Before Michael Franti was sucked into the Jack Johnson-centred black hole of dull, hippy, surfer chic, he was the front man of the mighty Disposable Heroes – an outfit that showed just how funky and intelligent industrial hip-hop could be.
I saw these guys at the second ever Big Day Out and it remains one of the standout live music experiences of my life (thus far). A 6’6″ MC and a pint-sized Asian guy wielding an axle-grinder are hard to forget.
Their debut album captures the live energy plus a little bit more. Its a well-balanced mix of the political and personal. While it was released almost 18 years ago, much of the socio-political content still seems very relevant, as Franti rants against Gulf War I, corporate power, bank bailouts, cynical politicians and media mundanity. The take on the Dead Kennedys‘ California Über Alles is political rallying at its finest.
It’s when he explores the more human issues that this album hits its peak. Socio-Genetic Experiment and the title track are fantastic insights into Franti’s day-to-day life (the latter was perfect live too). The karma-packed Language of Violence should be a compulsory anti-bullying campaign:
I’ll leave you with the lyrics that adorned the back of my much-worn D.Heroes tee:
The bass, the treble don’t make a rebel
Having your life together does
File under: This is a necessity, not a luxury
Posted in D
Tagged album, album review, Beatnigs, CD review, Dead Kennedys, Disposable Heroes of Hiphoprisy, hip hop, Michael Franti, music, music review, Spearhead
This album title emanates from yet another crowd vox pop quote. Not surprisingly some in the Consolidated audiences got pretty pissed off at the pumping industrial dance tracks being interrupted by lengthy diatribes.
The wierd bit is that this album has much more accomplished and listenable musical tracks than the preceding two releases from the ‘collective’.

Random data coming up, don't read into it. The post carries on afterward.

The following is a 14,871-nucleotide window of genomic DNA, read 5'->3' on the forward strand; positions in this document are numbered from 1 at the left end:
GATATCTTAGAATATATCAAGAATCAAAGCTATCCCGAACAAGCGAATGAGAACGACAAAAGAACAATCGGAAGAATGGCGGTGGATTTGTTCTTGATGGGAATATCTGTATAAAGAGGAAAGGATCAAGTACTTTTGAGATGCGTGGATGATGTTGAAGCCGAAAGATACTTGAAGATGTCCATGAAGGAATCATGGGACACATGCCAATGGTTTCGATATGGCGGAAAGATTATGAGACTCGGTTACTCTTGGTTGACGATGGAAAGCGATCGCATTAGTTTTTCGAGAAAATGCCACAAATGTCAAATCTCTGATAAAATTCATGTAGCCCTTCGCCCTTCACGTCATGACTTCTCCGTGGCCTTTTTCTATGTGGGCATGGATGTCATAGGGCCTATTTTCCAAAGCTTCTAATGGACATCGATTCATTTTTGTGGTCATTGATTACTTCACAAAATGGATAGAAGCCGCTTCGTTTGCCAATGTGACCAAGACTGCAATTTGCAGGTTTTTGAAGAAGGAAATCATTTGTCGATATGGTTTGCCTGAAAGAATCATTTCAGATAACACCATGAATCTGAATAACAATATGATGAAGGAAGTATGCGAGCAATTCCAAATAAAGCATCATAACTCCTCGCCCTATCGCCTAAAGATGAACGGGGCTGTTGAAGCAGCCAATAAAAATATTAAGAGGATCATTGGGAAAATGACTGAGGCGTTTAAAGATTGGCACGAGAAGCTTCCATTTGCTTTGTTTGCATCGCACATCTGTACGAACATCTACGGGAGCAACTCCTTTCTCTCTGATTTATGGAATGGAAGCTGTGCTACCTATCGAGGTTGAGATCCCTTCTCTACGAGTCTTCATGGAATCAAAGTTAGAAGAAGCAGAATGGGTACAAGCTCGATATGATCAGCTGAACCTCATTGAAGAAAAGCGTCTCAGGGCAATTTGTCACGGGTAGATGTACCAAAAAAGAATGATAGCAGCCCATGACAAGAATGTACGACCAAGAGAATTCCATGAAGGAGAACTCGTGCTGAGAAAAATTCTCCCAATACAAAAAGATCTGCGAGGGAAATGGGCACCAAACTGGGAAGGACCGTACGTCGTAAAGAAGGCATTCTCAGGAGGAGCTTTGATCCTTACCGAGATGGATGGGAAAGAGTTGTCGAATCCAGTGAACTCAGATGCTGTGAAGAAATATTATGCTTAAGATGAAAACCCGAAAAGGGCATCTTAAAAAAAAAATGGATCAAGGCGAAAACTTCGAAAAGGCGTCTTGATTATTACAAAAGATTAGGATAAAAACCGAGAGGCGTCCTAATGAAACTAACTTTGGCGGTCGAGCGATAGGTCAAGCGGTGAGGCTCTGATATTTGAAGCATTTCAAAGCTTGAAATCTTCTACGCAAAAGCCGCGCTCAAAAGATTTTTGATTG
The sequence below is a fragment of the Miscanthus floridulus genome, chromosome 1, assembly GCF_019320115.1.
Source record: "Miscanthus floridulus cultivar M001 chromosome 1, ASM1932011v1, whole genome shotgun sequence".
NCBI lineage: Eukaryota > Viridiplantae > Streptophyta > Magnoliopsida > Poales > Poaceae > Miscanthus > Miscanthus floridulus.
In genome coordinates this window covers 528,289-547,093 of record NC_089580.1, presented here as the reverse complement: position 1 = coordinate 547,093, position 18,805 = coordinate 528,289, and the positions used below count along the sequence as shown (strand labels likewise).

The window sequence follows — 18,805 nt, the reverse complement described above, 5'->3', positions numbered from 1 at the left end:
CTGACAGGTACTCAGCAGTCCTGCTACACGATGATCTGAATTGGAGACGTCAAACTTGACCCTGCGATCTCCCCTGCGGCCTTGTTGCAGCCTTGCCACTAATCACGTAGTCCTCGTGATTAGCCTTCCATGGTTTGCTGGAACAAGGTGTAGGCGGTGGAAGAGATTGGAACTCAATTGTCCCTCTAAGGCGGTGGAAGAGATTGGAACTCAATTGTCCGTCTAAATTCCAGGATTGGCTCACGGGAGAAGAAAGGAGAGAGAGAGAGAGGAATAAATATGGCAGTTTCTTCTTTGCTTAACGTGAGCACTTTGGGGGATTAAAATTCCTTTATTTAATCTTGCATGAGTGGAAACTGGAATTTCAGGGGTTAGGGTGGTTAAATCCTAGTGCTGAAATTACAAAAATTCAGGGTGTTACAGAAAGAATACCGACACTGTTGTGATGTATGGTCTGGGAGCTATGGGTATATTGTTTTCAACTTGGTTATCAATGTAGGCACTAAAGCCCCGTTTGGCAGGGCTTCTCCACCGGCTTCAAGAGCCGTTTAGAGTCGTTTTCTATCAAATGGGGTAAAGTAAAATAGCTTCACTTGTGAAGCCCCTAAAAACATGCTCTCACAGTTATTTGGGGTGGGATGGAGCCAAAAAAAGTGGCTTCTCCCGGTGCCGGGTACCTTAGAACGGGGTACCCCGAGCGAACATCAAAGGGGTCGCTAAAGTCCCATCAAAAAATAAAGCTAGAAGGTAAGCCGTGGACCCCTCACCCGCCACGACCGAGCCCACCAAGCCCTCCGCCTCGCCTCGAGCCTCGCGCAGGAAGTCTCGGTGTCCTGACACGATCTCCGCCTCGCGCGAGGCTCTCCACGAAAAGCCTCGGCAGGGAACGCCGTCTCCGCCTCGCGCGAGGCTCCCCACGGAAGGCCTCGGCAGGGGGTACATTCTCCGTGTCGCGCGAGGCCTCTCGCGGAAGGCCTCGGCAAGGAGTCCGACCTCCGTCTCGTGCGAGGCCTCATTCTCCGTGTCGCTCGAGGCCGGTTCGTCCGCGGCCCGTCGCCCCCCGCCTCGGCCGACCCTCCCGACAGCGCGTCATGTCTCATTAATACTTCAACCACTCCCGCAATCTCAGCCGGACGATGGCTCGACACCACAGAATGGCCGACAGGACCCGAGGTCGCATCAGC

I suspect this was the first album I heard and bought from this band, as this is where they most sound like Michael Franti’s Disposable Heroes. The ranting is more rhythmic, and the narrative threads weaved through the songs are more captivating and engaging.
And, despite the scolding, know-it-all tone of many tracks, there are moments of definite humour, and also the most memorable contribution of the band, namely the inclusion of a track by guest rappers, the Yeastie Girlz.
Here it is in all its glory (warning, this is not particularly work-friendly, discussing as it does the merits of cunnilingus):
More tunes like that and I’d be much happier with the album.
File under: No, play more good music
This CD sits at the unusual intersection of literature, spoken word and music.
The music is fairly incidental and subtle relative to the verbal content. It really just some beats, a bit of urgent, skivvy-wearing discordant horn blasts and some industrial samples.
Its the Burroughs poetry and imagery which totally dominates. He verbalises excerpts from several of his works, and most of them are disturbing. This is the world of mutants, extraneous body orifices and cruel, lawless states.
I once fell asleep to this CD (deliberately – i.e. I had put it on at bedtime). I had some of the most disturbing dreams as I internalised Burroughs’ dreamings. I guess it’s cheaper than hallucinogens, but I would hope for prettier pictures.
For the Michael Franti completists out there, this is by far his artiest work, and, I suspect, much more the results of Ronny Tse and Charlie Hunter’s efforts than his.
Ultimately this isn’t something I chuck on for a relaxing listen. It serves much the same purpose as having Burroughs on the bookshelf – as a testament to some feigned hipster Beat Poet phase that thoroughly failed to impress undergrad girlies back in the day, and now gathers dust.
File under: Art with an extra heart
Often, when you find a new and exciting act, the tendency is to rush off in search of more of their material.
In 1992 I fell for the industrial-hip-hop of the Disposable Heroes of Hiphoprisy. The word on the street was that band had evolved from an earlier incarnation, known as The Beatnigs. Try as I might, I couldn’t find a copy of their only album anywhere in Melbourne (the web and e-commerce was only but a twinkle in Al Gore’s eye back then).
Many years later, as Disposables’ front man Michael Franti was morphing into some sort of Marley-Harper-Jesus hybrid super-being, I finally purchased it on-line.
This album is driven by a mix of samples, industrial clanging and spoken word (think Gil Scott-Heron without the cool factor). The content is overtly political, peppered with soundbites from Reaganite US and apartheid South Africa. Nevertheless, there a strong sense of humour and satire. And, this was where the Disposables’ biggest ‘hit’ Television (Drug of Nation) was born. Indeed it appears in 3 different versions here, some bordering on Dead Kennedys-ish punk rants.
This was not a bad purchase after the long wait.
File under: San Francisco industrial hardcore rap activism (surely that’s a typical section in any reputable music store)